The Framework for Improving Critical Infrastructure Cybersecurity (Cybersecurity Framework) version 1.0, developed by the National Institute of Standards and Technology (NIST), with extensive private sector input, provides a risk-based and flexible approach to managing cybersecurity risk that incorporates industry standards and best practices. The Cybersecurity Framework is by design crafted to allow individual organizations to determine their own unique risks, tolerances, threats and vulnerabilities, so that they may prioritize their resources to maximize effectiveness.
The Framework is general in nature to allow for broad applicability to a variety of industries, organizations, risk tolerances and regulatory environments. A Framework Profile is the application of Framework components to a specific situation. A Profile may be customized to suit specific implementation scenarios by applying the Framework Category and Sub-Categories appropriate to the situation. Profiles should be constructed to take into account the organization’s:
Organizations can use Profiles to define a desired state for their Cybersecurity posture based on their business objectives, and use it to measure progress towards achieving this state. It provides organizations with the ability to analyze cost, effort and risk for a particular objective. Profiles may also be used by industry sectors to document best practices for protection against specific threats.
The below Cybersecurity Framework Profile focuses on Distributed Denial of Service (DDoS). DDoS attacks are increasing in complexity, size, and frequency, and the range of targets and methods (e.g., from using individual PCs to using connected Internet of Things (IoT) devices) has also broadened. This threat profile emphasizes how the Cybersecurity Framework can address DDoS attacks, which NIST has acknowledged is a growing risk.
To develop the threat profile, we have reviewed all the Cybersecurity Framework Categories and Subcategories and determined those most important to combat the DDoS threat. The Categories and Sub-Categories were then labeled into different priorities as follows:
P1 – Minimum actions required to protect network and services against DDoS attacks
P2 – Highly recommended actions to protect network and services against DDoS attacks
P3 – Recommended actions to protect network and services against DDoS attacks.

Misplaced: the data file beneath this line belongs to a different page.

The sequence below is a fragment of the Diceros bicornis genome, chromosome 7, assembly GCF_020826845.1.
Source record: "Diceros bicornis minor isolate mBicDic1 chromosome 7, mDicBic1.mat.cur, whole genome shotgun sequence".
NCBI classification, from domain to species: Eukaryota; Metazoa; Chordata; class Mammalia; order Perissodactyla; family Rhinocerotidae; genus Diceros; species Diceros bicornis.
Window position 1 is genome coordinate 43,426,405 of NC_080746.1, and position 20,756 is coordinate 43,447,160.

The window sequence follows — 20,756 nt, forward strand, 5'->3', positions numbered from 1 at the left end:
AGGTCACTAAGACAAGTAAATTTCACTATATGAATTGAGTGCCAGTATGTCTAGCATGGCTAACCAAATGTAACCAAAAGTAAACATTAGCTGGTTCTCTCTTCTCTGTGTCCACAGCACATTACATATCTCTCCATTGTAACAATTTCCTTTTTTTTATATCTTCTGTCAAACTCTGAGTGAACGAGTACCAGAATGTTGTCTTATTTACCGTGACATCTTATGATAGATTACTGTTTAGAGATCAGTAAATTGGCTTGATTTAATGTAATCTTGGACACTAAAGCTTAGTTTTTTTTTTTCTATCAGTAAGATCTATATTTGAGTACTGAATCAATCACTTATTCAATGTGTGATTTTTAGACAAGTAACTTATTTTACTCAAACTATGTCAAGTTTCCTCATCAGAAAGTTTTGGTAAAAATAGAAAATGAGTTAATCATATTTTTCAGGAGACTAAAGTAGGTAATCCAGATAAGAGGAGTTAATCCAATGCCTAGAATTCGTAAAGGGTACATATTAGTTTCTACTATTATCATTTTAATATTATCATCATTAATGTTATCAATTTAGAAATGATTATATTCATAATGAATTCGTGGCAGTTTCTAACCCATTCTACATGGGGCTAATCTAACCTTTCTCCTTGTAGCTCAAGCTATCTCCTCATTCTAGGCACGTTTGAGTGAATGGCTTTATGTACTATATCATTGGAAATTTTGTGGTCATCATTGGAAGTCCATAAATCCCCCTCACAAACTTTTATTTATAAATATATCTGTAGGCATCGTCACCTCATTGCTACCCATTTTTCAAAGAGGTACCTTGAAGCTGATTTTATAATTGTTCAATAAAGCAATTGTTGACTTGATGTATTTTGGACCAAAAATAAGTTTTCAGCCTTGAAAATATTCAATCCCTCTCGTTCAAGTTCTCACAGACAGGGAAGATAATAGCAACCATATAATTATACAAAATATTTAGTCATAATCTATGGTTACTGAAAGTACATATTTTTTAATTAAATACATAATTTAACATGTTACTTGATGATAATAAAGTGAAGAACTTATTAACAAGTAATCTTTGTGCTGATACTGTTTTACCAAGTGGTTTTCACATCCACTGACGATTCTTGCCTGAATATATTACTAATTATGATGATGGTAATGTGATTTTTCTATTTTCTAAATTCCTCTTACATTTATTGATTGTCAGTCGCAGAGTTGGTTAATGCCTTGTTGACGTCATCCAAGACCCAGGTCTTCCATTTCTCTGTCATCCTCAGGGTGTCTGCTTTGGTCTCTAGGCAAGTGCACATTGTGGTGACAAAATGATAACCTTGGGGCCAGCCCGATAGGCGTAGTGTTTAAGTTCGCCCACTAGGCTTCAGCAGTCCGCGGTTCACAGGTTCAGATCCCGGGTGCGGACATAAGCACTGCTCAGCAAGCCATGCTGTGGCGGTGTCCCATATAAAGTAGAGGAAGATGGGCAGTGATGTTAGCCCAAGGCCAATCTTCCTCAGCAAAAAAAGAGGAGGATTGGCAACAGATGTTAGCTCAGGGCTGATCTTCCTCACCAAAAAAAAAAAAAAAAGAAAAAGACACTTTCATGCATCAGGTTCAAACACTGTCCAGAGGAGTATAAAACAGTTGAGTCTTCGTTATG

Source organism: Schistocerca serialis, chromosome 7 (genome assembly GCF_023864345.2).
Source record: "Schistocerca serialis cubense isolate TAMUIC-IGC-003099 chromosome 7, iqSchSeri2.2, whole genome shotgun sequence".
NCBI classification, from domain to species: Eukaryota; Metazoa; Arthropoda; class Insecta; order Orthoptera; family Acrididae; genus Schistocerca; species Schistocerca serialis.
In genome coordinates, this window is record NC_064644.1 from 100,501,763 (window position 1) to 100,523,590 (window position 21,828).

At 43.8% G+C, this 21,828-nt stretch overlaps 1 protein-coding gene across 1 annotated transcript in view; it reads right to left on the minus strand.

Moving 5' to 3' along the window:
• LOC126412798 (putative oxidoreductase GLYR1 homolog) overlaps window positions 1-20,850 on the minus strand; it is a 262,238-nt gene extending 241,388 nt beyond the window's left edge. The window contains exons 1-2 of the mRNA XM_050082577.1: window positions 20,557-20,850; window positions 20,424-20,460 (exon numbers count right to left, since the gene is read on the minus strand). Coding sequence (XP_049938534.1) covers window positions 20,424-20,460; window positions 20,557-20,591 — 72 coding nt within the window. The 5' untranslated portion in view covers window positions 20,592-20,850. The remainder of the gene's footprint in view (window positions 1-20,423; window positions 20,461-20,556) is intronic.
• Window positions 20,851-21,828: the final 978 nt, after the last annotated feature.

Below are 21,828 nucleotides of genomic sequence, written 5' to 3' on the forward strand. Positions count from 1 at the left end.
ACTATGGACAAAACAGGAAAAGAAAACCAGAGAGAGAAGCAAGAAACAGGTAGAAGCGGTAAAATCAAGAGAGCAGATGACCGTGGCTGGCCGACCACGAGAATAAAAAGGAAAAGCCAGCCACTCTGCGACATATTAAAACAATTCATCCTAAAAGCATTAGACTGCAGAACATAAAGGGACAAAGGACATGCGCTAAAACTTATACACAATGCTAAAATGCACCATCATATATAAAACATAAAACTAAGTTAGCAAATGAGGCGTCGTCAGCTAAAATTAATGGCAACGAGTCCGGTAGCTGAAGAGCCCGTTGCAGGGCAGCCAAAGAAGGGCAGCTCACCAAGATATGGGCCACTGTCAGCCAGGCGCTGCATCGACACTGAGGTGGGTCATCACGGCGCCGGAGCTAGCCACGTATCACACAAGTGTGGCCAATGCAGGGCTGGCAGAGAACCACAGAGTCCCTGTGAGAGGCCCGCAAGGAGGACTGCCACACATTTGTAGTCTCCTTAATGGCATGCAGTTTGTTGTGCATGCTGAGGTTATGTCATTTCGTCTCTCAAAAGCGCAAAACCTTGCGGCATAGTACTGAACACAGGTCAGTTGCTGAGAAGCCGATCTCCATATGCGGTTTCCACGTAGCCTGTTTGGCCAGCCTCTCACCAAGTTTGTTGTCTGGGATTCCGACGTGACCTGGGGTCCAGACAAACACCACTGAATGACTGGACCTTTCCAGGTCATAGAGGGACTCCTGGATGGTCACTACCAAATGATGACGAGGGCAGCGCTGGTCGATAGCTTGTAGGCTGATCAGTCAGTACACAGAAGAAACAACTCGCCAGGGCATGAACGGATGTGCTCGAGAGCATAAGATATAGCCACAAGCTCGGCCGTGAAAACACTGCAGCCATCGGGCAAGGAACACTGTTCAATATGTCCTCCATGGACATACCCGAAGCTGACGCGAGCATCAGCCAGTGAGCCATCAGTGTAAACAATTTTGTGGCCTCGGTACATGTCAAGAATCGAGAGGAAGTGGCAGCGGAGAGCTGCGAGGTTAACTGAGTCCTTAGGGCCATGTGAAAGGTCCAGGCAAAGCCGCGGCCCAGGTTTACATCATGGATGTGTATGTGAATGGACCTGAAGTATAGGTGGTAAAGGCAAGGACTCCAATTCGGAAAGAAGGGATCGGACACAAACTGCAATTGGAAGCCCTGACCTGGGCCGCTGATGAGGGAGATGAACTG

The DDoS threat mitigation profile represents a Target Profile focused on the desired state of organizational cybersecurity to mitigate DDoS attacks. It may be used to assist in identifying opportunities for improving DDoS threat mitigation and aiding in cybersecurity prioritization by comparing current state with this desired Target state.
In the development of this profile we did not identify the need for any additions or changes at the Category or Subcategory level. Instead, the comments provided as part of the profile give the necessary guidance to refine the understanding of the Subcategory as it applies to DDoS threat mitigation.
A DDoS attack attempts to overwhelm a network, service or application with traffic from multiple sources. There are many methods for carrying out DDoS attacks. These can include
Although each of these methods can be highly effective, in recent years, there has been considerable attention given to volumetric attacks as the result of several high-profile incidents.
One prominent example of a volumetric DDoS attack vector is reflection amplification. This is a type of DDoS attack in which the attacker fakes the attack target’s IP address and launches queries from this address to open services on the Internet to solicit a response. The services used in this methodology are typically selected such that the size of the response to the initial query is many times (x100s) larger than the query itself. The response is returned to the real owner of the faked IP. This attack vector allows attackers to generate huge volumes of attack traffic, while making it difficult for the target to determine the original sources of the attack traffic. Reflection amplification has been responsible for some of the largest DDoS attacks seen on the Internet through the last decade.
Attackers can build out their attack capability in many ways, such as the use of malware to infect Internet connected computers, deploying servers within hosting environments, exploiting program flaws or other vulnerabilities, and by exploiting the use of inadequate access controls on Internet connected devices to create botnets.
Botnets are created when an attacker infects or acquires a network of hosts, then controls these devices to remotely launch an attack at a given target. Increasingly, botnets are incorporating Internet of Things (IoT) devices, which continue to proliferate at a remarkable rate. Botnets allow for a wide variety of attack methods aimed at evading or overwhelming defenses.
DDoS is often referred to as a ‘weaponized’ threat as technical skills are no longer needed to launch an attack and services to conduct DDoS have proliferated and become easily obtainable for relatively low cost.
Availability is a core information security pillar but the operational responsibility and discipline for assessing and mitigating availability-based threats such as DDoS often falls to network operations or application owners in addition to Risk and Information Security teams. Because of this divided responsibility, fissures in both risk assessment and operational procedures for addressing these threats may occur. The goal of this profile is to ensure the strategic and operational discipline needed to protect and respond to DDoS threats is comprehensively addressed by applying the appropriate recommendations and best practices outlined in the Cybersecurity Framework.